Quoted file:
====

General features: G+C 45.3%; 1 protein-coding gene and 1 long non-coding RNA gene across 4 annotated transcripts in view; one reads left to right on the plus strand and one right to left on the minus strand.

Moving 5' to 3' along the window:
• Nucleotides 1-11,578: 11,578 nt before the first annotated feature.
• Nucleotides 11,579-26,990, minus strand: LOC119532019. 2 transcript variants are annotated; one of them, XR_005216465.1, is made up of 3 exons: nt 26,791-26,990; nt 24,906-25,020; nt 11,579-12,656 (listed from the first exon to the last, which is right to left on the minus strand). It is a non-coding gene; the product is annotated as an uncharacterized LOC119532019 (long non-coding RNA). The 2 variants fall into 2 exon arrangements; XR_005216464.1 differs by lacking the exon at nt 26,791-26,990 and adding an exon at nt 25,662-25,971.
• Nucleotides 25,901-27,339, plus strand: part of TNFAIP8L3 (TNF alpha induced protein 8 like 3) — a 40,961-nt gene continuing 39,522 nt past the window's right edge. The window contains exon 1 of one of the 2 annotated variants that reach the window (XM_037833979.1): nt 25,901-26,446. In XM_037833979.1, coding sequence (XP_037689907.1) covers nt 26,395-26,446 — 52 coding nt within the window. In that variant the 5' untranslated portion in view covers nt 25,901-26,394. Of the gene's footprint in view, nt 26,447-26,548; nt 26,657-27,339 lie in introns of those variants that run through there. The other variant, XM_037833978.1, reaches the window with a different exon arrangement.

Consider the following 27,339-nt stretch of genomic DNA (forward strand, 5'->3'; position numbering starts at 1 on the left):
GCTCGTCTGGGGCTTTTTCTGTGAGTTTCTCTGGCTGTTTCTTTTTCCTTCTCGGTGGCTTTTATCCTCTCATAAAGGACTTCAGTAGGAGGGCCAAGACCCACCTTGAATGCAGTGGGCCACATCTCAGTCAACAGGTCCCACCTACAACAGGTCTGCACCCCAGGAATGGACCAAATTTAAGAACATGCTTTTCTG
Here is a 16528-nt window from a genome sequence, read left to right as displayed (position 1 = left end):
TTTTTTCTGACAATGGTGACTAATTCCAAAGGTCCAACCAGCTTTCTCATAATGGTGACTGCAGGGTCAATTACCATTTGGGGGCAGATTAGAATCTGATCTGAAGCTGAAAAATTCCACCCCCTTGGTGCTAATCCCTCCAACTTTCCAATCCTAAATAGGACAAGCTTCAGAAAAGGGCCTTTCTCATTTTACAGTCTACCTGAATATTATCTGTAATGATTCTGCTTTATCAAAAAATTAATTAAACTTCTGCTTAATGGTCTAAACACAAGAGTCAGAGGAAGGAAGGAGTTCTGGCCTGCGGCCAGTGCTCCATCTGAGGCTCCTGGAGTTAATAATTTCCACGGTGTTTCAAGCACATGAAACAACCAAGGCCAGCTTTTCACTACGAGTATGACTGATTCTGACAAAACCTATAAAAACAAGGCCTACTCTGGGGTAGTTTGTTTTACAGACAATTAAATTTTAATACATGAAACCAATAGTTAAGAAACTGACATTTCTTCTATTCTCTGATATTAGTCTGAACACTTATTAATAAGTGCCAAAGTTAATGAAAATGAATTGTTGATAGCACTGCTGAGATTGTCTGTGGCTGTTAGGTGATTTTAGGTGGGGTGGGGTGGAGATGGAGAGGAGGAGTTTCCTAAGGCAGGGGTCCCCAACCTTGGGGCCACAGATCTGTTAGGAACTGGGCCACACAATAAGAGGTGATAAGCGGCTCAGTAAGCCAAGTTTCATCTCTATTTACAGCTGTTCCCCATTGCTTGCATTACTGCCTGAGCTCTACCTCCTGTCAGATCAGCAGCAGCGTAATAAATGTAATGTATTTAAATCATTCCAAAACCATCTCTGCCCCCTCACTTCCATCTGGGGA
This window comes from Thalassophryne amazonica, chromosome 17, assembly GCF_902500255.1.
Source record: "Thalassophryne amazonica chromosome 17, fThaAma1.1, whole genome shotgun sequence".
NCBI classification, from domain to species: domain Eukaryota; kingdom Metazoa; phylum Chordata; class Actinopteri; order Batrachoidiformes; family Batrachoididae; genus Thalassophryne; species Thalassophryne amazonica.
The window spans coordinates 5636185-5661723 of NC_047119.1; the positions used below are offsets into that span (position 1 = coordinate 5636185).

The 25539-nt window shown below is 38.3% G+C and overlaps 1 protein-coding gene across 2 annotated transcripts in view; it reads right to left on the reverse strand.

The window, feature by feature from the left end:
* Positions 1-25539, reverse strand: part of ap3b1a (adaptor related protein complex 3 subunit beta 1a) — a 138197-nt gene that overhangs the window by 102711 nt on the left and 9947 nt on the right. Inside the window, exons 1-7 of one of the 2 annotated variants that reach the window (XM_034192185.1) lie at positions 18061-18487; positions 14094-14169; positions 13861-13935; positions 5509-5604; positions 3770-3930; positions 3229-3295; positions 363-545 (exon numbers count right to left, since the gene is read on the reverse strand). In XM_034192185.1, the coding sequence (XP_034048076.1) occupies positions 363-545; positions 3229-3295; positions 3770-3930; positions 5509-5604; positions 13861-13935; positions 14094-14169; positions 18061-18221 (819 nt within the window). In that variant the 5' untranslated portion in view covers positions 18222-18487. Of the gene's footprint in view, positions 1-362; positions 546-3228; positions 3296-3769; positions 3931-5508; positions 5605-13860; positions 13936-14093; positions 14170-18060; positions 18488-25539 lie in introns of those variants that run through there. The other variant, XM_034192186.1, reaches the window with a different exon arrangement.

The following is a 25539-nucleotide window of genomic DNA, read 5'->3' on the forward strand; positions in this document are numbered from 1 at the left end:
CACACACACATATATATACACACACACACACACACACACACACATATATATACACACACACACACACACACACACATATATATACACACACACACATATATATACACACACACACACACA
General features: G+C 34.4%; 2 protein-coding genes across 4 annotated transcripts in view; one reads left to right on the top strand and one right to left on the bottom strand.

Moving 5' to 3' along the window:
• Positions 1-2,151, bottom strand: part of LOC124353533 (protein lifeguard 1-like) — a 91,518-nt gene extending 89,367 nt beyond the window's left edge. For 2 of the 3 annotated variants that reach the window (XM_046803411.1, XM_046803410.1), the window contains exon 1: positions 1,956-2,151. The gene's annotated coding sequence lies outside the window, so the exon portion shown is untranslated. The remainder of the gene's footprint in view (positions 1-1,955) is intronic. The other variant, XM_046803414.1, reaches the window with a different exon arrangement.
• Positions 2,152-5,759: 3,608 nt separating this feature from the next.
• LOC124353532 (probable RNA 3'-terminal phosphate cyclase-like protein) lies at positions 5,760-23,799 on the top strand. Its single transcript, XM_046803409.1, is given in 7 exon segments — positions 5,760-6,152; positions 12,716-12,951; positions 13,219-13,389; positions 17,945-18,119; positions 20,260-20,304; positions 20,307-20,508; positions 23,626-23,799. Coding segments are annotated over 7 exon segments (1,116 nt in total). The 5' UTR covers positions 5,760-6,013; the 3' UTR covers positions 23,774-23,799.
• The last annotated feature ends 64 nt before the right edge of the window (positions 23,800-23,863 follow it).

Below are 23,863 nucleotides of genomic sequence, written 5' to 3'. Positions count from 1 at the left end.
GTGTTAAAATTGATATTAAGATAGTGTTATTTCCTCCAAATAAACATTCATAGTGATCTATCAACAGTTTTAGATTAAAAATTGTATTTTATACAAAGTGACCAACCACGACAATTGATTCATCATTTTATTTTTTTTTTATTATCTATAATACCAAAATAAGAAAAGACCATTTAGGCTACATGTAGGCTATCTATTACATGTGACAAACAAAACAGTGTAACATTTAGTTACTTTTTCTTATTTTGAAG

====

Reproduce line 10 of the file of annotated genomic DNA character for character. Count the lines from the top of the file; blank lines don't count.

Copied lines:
This window comes from Thalassophryne amazonica, chromosome 17, assembly GCF_902500255.1.